Preventing arbitrary detention
Research shows that stateless people face long periods of immigration detention. Locked in limbo, they are often deprived of their liberty simply because they have nowhere to go. Across Europe a failure by states to put in place effective systems to identify stateless people and grant them protection leaves thousands exposed to repeated and prolonged detention.
It's time to end detention of stateless people
The increasing use of immigration detention and the criminalisation of stateless people is a disturbing trend across Europe. We train lawyers to use our tools to protect stateless people and campaign to strengthen protection mechanisms at country and regional level.
Will you support our work to end detention?
A consensus is building that the current use of immigration detention is unsustainable, harmful, and, in many cases, unlawful.
Our research from different European countries shines a light on systems and practices that trap stateless people in situations of irregularity. Many can find themselves subjected to lengthy periods of detention despite there being no reasonable prospect of being able to return to another country. This cycle of refused protection, threat of removal, detention, and release without documentation can feel endless and leave people in legal limbo for years.
We are calling on European states to put in place procedures to identify stateless people and grant them protection so that they don’t end up locked up in limbo. Our Agenda for Change sets out how this can be done detailing what needs to change in four key areas.
What needs to be done?
- Prevention not enforcement: the enforcement approach prevalent in Europe today relies heavily on detention despite increasing evidence that detention is costly, harmful, and ineffective, and that community-based alternatives lead to better outcomes. States must recognise that people are more likely to cooperate with procedures if they can live in their communities and enjoy a dignified standard of life.
- Better identification of statelessness and routes to protection: statelessness is not routinely considered in the decisions made by state authorities about removal and detention. This means people are at risk of arbitrary detention and ending up in limbo. Mechanisms must be put in place to identify statelessness and to refer people to dedicated statelessness determination procedures so their nationality status can be determined, and they can access protection (legal residence and rights).
- Individual assessments that take account of statelessness: routine detention or a one-size-fits-all approach is arbitrary. States have an obligation to identify and act on statelessness and other vulnerabilities, and to protect individual rights. To prevent discrimination and protect those in vulnerable circumstances, states must tailor their decision making to individual circumstances and put in place mechanisms to identify and address vulnerability.
- Better data: without accurate data about statelessness, states are failing to monitor and implement their legal obligations. Stateless people are being silenced as their plight is often invisible to the authorities and wider society. To take effective action, states need more accurate, disaggregated data on statelessness, independent oversight of places of detention and state regimes, and access to people in detention not only for international agencies and civil society, but for legal representatives, friends, family and community members.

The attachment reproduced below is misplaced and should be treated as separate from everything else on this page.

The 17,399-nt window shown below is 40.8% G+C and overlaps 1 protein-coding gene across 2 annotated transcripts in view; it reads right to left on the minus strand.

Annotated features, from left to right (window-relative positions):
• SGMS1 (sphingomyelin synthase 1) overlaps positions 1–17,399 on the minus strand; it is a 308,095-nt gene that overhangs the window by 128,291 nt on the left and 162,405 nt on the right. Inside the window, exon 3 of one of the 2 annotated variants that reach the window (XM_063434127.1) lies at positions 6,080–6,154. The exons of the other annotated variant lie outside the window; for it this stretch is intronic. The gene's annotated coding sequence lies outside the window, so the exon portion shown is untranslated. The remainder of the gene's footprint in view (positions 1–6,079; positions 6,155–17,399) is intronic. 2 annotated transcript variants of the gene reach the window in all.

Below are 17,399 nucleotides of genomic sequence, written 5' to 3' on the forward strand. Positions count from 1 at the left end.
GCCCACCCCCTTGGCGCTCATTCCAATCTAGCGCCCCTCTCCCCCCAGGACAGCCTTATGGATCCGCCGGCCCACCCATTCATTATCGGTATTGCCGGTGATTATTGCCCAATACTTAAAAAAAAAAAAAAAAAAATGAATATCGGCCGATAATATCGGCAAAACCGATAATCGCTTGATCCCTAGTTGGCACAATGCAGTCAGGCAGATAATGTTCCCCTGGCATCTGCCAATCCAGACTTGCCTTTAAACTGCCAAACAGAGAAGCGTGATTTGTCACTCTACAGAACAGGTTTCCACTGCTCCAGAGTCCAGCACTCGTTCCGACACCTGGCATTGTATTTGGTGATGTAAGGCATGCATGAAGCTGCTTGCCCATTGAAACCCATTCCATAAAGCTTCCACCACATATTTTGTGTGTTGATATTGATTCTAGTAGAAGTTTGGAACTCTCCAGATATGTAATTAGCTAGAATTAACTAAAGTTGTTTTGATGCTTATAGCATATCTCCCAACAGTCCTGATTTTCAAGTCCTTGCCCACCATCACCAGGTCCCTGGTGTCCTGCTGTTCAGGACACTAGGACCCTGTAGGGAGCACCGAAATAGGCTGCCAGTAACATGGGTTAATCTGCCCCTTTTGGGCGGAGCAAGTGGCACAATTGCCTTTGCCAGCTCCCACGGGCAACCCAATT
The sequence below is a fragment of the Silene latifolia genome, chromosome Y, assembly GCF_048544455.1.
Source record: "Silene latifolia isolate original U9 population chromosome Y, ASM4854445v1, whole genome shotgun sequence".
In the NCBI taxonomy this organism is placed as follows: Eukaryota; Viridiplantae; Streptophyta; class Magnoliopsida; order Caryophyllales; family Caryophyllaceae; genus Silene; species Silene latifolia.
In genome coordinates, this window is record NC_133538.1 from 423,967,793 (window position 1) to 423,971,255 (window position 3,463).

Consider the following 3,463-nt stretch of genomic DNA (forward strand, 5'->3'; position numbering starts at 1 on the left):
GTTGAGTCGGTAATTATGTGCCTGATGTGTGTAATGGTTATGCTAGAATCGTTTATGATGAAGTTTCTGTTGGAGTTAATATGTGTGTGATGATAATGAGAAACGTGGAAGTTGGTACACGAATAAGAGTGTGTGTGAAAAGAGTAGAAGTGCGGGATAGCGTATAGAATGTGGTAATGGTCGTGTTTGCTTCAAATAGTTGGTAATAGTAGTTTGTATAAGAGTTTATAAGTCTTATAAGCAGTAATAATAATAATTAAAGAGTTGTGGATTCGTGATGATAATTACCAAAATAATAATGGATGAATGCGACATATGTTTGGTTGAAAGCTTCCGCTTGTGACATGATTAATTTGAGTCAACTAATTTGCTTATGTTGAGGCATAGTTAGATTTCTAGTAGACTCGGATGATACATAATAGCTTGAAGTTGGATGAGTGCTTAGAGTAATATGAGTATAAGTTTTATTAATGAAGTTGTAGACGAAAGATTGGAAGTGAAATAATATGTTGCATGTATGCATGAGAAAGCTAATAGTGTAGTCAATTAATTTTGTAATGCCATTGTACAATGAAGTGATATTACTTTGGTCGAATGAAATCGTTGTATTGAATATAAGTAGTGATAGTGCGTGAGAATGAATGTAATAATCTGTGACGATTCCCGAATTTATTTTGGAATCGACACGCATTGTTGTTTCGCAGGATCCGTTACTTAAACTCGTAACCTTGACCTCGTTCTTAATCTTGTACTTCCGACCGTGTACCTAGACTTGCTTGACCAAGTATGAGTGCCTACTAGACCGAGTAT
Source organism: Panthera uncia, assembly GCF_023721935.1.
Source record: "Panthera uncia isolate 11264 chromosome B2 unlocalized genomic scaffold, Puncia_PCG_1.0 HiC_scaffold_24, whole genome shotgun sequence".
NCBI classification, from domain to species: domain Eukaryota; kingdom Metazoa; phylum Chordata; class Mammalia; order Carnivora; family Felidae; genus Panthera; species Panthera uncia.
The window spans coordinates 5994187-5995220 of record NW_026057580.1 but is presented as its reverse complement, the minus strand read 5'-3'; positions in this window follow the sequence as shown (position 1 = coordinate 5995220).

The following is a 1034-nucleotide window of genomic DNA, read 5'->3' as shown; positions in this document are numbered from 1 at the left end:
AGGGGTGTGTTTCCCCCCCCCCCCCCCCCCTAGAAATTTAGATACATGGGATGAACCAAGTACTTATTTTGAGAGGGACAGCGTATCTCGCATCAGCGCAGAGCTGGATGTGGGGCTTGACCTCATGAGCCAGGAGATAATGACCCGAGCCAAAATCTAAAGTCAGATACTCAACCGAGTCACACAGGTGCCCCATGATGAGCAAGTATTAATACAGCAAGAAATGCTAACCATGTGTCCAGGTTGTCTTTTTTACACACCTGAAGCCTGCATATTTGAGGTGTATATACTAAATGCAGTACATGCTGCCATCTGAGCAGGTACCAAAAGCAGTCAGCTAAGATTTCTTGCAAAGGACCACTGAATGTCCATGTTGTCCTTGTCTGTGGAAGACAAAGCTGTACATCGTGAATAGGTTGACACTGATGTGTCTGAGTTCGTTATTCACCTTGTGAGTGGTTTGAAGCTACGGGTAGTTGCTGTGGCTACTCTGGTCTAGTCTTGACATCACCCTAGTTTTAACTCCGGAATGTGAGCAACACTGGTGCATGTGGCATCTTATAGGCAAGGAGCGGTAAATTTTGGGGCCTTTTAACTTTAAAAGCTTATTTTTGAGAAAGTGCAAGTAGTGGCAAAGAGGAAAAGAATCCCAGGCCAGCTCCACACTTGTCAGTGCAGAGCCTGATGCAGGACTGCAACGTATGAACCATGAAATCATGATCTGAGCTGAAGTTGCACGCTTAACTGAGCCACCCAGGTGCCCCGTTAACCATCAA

They said, prove that you're stateless with documents. Once I showed them documents they said, a stateless persons wouldn't have these.
Our work on the issue
#LOCKEDINLIMBO - Our campaign to stop arbitrary detention of stateless people
Statelessness increases the risk of arbitrary arrest and detention. Left in limbo, stateless people are often deprived of their liberty simply because they don't have access to identity documents or a country to call home.
In 2017, with support from Oak Foundation, ENS launched a campaign called #LockedInLimbo at a major regional conference in Budapest. The event and the campaign provided a platform for concerted Europe-wide advocacy aimed at protecting stateless people from arbitrary detention. The conference was attended by over 120 civil society representatives, policy makers, and international agencies from across Europe.
Following the campaign launch, a statement signed by over 100 civil society organisations, leading lawyers and academics from over 30 European countries was sent to governments highlighting that the current use of immigration detention is unsustainable, harmful, and, in many cases, unlawful.
ENS continues to work with civil society partners to highlight the damaging effect detention has on stateless people.
Developing tools to support stateless people to access their rights and prevent arbitrary detention
To better understand the impact arbitrary detention has on stateless people in Europe, ENS published a series of six country reports in collaboration with national members. The reports highlight legal and policy gaps and put forward clear recommendations to policy makers on how to reform the system.
In addition, ENS developed a toolkit for practitioners from across Europe who work with stateless people – including lawyers, NGOs, community organisations, policy makers and officials or judges responsible for reviewing immigration detention. The toolkit serves as a resource for practitioners and stateless people, to challenge their detention, and realise their rights.